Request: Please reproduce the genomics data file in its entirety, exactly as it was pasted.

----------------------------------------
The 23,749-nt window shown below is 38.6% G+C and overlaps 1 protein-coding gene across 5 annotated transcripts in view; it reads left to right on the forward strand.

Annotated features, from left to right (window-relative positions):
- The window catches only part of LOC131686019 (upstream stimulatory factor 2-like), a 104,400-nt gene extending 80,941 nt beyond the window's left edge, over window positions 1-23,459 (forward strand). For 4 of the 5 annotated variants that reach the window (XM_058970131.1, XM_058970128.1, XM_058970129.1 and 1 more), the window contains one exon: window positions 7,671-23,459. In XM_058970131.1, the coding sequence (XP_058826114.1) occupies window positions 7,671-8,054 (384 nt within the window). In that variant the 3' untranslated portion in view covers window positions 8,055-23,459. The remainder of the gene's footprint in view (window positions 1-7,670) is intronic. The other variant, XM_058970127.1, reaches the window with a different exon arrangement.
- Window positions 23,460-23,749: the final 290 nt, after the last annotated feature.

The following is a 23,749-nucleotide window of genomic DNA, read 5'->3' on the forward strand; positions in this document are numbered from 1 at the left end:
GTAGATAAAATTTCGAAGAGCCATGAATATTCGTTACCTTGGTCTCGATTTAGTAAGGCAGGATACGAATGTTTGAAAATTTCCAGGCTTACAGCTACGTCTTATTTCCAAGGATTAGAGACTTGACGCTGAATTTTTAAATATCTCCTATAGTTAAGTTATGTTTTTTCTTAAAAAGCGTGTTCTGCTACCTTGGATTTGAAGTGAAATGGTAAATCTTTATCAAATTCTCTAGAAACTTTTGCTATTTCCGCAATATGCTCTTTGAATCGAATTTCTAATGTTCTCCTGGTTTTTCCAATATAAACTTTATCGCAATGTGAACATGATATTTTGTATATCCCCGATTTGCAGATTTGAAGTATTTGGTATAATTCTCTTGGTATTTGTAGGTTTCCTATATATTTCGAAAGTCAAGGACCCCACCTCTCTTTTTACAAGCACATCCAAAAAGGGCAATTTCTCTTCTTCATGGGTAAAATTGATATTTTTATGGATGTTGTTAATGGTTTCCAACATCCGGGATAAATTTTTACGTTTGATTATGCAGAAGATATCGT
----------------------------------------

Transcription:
The 23,749-nt window shown below is 38.6% G+C and overlaps 1 protein-coding gene across 5 annotated transcripts in view; it reads left to right on the forward strand.

Annotated features, from left to right (window-relative positions):
- The window catches only part of LOC131686019 (upstream stimulatory factor 2-like), a 104,400-nt gene extending 80,941 nt beyond the window's left edge, over window positions 1-23,459 (forward strand). For 4 of the 5 annotated variants that reach the window (XM_058970131.1, XM_058970128.1, XM_058970129.1 and 1 more), the window contains one exon: window positions 7,671-23,459. In XM_058970131.1, the coding sequence (XP_058826114.1) occupies window positions 7,671-8,054 (384 nt within the window). In that variant the 3' untranslated portion in view covers window positions 8,055-23,459. The remainder of the gene's footprint in view (window positions 1-7,670) is intronic. The other variant, XM_058970127.1, reaches the window with a different exon arrangement.
- Window positions 23,460-23,749: the final 290 nt, after the last annotated feature.

The following is a 23,749-nucleotide window of genomic DNA, read 5'->3' on the forward strand; positions in this document are numbered from 1 at the left end:
GTAGATAAAATTTCGAAGAGCCATGAATATTCGTTACCTTGGTCTCGATTTAGTAAGGCAGGATACGAATGTTTGAAAATTTCCAGGCTTACAGCTACGTCTTATTTCCAAGGATTAGAGACTTGACGCTGAATTTTTAAATATCTCCTATAGTTAAGTTATGTTTTTTCTTAAAAAGCGTGTTCTGCTACCTTGGATTTGAAGTGAAATGGTAAATCTTTATCAAATTCTCTAGAAACTTTTGCTATTTCCGCAATATGCTCTTTGAATCGAATTTCTAATGTTCTCCTGGTTTTTCCAATATAAACTTTATCGCAATGTGAACATGATATTTTGTATATCCCCGATTTGCAGATTTGAAGTATTTGGTATAATTCTCTTGGTATTTGTAGGTTTCCTATATATTTCGAAAGTCAAGGACCCCACCTCTCTTTTTACAAGCACATCCAAAAAGGGCAATTTCTCTTCTTCATGGGTAAAATTGATATTTTTATGGATGTTGTTAATGGTTTCCAACATCCGGGATAAATTTTTACGTTTGATTATGCAGAAGATATCGT